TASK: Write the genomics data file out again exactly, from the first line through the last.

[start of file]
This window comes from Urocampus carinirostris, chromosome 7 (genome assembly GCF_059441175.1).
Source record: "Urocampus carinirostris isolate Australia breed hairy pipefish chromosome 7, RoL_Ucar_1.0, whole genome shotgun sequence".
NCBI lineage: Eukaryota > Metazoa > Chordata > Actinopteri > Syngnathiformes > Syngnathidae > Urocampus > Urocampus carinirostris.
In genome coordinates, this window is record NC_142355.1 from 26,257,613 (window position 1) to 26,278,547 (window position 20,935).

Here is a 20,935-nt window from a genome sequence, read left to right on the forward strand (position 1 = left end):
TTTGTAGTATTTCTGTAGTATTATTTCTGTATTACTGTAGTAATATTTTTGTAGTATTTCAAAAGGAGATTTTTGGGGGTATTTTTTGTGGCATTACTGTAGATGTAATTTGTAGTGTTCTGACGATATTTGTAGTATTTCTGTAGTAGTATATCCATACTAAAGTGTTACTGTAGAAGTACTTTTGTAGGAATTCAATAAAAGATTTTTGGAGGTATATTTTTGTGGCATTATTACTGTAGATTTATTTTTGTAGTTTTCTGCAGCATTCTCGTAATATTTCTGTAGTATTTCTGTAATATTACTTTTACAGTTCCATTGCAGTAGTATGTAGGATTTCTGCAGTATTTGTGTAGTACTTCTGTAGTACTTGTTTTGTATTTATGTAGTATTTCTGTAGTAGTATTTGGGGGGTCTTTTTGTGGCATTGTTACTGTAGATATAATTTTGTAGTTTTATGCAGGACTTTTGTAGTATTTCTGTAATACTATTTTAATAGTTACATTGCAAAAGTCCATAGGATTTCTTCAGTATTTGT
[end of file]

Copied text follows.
This window comes from Urocampus carinirostris, chromosome 7 (genome assembly GCF_059441175.1).
Source record: "Urocampus carinirostris isolate Australia breed hairy pipefish chromosome 7, RoL_Ucar_1.0, whole genome shotgun sequence".
NCBI lineage: Eukaryota > Metazoa > Chordata > Actinopteri > Syngnathiformes > Syngnathidae > Urocampus > Urocampus carinirostris.
In genome coordinates, this window is record NC_142355.1 from 26,257,613 (window position 1) to 26,278,547 (window position 20,935).

Here is a 20,935-nt window from a genome sequence, read left to right on the forward strand (position 1 = left end):
TTTGTAGTATTTCTGTAGTATTATTTCTGTATTACTGTAGTAATATTTTTGTAGTATTTCAAAAGGAGATTTTTGGGGGTATTTTTTGTGGCATTACTGTAGATGTAATTTGTAGTGTTCTGACGATATTTGTAGTATTTCTGTAGTAGTATATCCATACTAAAGTGTTACTGTAGAAGTACTTTTGTAGGAATTCAATAAAAGATTTTTGGAGGTATATTTTTGTGGCATTATTACTGTAGATTTATTTTTGTAGTTTTCTGCAGCATTCTCGTAATATTTCTGTAGTATTTCTGTAATATTACTTTTACAGTTCCATTGCAGTAGTATGTAGGATTTCTGCAGTATTTGTGTAGTACTTCTGTAGTACTTGTTTTGTATTTATGTAGTATTTCTGTAGTAGTATTTGGGGGGTCTTTTTGTGGCATTGTTACTGTAGATATAATTTTGTAGTTTTATGCAGGACTTTTGTAGTATTTCTGTAATACTATTTTAATAGTTACATTGCAAAAGTCCATAGGATTTCTTCAGTATTTGT